Book review: The Last Witch of Scotland, by Philip Paris

The tale of a mother and daughter put on trial for witchcraft in 18th century Scotland is expertly told by Philip Paris, writes Allan Massie

Witches are in fashion, but they are no longer viewed with fear or suspicion. They are treated with sympathy as innocent victims of superstition and male misogyny, and our former First Minister has modishly apologised to them on behalf of the Scottish People, as has the General Assembly of the Church of Scotland, its ministers having been active in the persecution of supposed witches. Many were doubtless guilty of nothing , but others just as certainly believed they were acquainted with the Devil, worshipped him and cast spells on their neighbours. So the matter is more complicated than is now generally supposed. Investigating the reasons for the witch cult and the fear which provoked their persecution is still interesting, and no recent novel I have read comes close to matching John Buchan’s “Witch Wood”, the finest and most disturbing of his historical novels.

Philip Paris’s engaging and enjoyable novel doesn’t attempt to do so. Indeed though it is set in Scotland – Inverness, Edinburgh, Dornoch and the countryside in the third decade of the Eighteenth century – that is to say, on the verge of the Enlightenment,-it is not greatly interested in time and place, or at least does not illuminate either.

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Language is a problem for the historical novelist, all the more so the closer the writer comes to modern times, which is why one of the best historical novelists of the twentieth century, Alfred Duggan, set all his novels in times and often countries when or where English was not spoken. We have great novels set in eighteenth century Scotland, but there is no echo of them in Paris’s easy and conventional twenty-first century prose. This does at least make for easy , if not always convincing, reading.

Philip ParisPhilip Paris
Philip Paris

The novel begins on market day in Inverness where the young girl who tells the story tends a stall with her father and mother, the latter an intelligent woman who has travelled on the Continent as a lady’s maid and learned, among other things, to speak Italian. A nearby cottage goes on fire. Someone cries out that there is a baby there. Father and daughter hurry to the blaze. The father is killed rescuing the baby, the daughter badly burned herself. The shock and horror will disturb the mother’s mind. Over the years she develops symptoms of what we now recognize as dementia, though she has moment of intelligent clarity.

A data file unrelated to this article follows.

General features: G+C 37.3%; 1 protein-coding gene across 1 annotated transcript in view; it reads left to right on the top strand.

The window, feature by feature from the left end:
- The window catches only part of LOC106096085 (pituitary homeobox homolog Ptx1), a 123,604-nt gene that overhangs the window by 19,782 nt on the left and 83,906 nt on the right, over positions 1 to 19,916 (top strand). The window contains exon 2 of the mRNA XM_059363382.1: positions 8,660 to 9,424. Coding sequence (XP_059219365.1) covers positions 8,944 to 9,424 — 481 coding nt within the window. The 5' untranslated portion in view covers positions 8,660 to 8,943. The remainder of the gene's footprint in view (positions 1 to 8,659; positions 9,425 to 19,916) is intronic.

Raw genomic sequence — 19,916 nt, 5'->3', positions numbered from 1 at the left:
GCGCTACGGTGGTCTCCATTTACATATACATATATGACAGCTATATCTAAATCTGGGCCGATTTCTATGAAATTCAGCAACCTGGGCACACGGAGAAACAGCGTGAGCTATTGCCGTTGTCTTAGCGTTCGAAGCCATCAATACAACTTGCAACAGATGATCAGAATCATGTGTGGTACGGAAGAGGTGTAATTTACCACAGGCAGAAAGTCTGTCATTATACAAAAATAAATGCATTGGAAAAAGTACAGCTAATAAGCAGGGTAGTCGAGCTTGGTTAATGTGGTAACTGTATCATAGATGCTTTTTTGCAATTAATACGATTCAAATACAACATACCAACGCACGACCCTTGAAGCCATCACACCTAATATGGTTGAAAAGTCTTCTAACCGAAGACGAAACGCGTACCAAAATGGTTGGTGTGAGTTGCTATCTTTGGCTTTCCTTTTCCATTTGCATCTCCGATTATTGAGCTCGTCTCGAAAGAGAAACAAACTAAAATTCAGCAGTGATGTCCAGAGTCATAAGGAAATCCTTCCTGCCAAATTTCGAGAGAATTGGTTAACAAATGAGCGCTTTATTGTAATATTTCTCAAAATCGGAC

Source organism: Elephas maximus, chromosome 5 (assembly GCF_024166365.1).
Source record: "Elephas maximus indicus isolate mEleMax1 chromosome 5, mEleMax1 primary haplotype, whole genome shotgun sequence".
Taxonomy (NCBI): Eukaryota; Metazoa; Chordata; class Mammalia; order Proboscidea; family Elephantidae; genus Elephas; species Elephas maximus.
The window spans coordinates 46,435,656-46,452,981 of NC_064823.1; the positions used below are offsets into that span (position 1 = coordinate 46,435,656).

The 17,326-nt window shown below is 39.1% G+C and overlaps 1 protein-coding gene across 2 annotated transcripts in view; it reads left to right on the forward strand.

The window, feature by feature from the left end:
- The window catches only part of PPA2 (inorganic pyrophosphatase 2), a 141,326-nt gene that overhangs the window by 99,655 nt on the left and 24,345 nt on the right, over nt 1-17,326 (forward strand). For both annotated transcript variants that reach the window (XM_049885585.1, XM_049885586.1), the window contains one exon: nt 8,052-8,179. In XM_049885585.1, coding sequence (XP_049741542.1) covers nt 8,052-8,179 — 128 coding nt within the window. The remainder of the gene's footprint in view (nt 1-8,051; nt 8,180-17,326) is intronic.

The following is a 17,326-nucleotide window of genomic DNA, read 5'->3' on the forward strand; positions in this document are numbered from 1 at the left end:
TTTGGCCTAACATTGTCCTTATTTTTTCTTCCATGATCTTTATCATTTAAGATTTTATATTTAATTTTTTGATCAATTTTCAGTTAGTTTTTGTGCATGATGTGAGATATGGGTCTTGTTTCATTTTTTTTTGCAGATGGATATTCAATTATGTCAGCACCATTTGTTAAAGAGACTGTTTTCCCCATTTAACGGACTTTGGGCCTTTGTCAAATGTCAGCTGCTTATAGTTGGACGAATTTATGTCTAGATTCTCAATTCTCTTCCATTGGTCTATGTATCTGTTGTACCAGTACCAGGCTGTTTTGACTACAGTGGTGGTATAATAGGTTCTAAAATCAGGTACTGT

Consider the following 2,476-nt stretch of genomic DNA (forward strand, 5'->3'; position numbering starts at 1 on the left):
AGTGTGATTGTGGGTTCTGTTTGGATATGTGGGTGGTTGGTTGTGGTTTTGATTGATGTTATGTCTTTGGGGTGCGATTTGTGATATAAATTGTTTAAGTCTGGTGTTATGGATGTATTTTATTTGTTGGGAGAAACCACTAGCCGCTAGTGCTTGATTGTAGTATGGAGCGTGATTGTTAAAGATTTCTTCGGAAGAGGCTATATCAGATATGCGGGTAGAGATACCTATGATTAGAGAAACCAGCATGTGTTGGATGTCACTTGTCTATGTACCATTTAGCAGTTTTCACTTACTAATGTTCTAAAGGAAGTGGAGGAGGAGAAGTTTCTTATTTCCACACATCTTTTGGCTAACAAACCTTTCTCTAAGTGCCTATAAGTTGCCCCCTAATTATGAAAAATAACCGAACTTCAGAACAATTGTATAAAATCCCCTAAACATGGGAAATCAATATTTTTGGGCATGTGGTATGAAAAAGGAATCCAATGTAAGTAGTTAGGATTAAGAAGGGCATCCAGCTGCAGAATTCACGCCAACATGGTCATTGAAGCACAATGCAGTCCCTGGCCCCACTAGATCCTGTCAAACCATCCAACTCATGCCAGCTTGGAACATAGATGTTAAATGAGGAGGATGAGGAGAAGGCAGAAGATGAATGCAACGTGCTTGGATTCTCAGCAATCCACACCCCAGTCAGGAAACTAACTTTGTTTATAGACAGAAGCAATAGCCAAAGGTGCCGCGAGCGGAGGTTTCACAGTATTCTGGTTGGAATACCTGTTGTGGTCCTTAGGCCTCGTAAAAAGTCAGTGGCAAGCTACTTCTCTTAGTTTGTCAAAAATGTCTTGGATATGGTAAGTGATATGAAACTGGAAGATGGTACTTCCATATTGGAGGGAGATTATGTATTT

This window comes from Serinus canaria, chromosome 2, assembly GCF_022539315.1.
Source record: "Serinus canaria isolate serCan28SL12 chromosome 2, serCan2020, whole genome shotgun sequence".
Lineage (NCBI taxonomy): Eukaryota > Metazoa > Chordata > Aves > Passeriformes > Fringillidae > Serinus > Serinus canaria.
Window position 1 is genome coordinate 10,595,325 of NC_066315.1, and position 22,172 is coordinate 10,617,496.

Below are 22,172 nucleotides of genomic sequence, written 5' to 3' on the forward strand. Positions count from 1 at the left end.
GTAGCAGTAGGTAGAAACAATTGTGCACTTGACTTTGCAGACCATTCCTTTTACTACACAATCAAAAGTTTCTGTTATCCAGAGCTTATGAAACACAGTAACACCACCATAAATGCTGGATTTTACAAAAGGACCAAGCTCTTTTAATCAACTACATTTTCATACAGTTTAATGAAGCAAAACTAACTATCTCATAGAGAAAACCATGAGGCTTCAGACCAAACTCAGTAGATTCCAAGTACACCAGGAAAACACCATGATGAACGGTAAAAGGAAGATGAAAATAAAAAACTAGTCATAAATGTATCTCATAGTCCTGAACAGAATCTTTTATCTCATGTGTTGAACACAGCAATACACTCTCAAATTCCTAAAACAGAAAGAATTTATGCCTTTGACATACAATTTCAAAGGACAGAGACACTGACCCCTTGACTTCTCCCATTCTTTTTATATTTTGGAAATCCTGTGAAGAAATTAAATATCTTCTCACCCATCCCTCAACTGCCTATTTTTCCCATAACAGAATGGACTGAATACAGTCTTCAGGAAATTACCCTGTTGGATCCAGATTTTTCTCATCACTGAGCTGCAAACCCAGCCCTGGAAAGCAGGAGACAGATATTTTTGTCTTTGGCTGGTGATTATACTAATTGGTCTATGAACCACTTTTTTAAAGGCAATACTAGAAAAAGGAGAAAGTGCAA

A few years later the fall in with a troupe of strolling players in Edinburgh, one of whom rescues the narrator from the unwelcome attentions of a lout. They travel north with the players. There is friendship and tenderness. The narrator becomes especially close to Jack, the author of the plays they stage. (Strolling players were themselves viewed with suspicion by the Kirk.) Them as their crof near Dornoch, Mother and Daughter are arrested and charges with witchcraft. The trial, such as it is, the dice being heavily loaded against the accused, is admirably done. There is tension, even if the outcome is assured. . The women’s defence is admirable, though their ability to speak well and the argument they offer belong to our time rather than the early eighteenth century. We know of course that the last witch” will suffer a cruel death; we assume that thee daughter as narrators, will escape. The question off course how this is achieved.

This is a well; constructed novel. The characters and the relations between them are finely presented and fully credible even if they smack more of our own times, experience and habit of thought than of the eighteenth century. This is unlikely to disturb readers caught up in the narrative and drama. There is indeed dramatic tension and this makes for a gripping and moving story which runs along fast and persuasively.

What is missing is intellectual tension. In the foreword – a historical note – Paris quotes the Biblical text: “thou shalt not suffer a witch to live”, but he never quite enters or explores the minds of those whose belief in witches and witchcraft made them so fearful, cruel and, by our standards, so monstrously unjust. This is the one element missing from this otherwise accomplished and moving novel which deserves and will, I guess, attract an eager readership.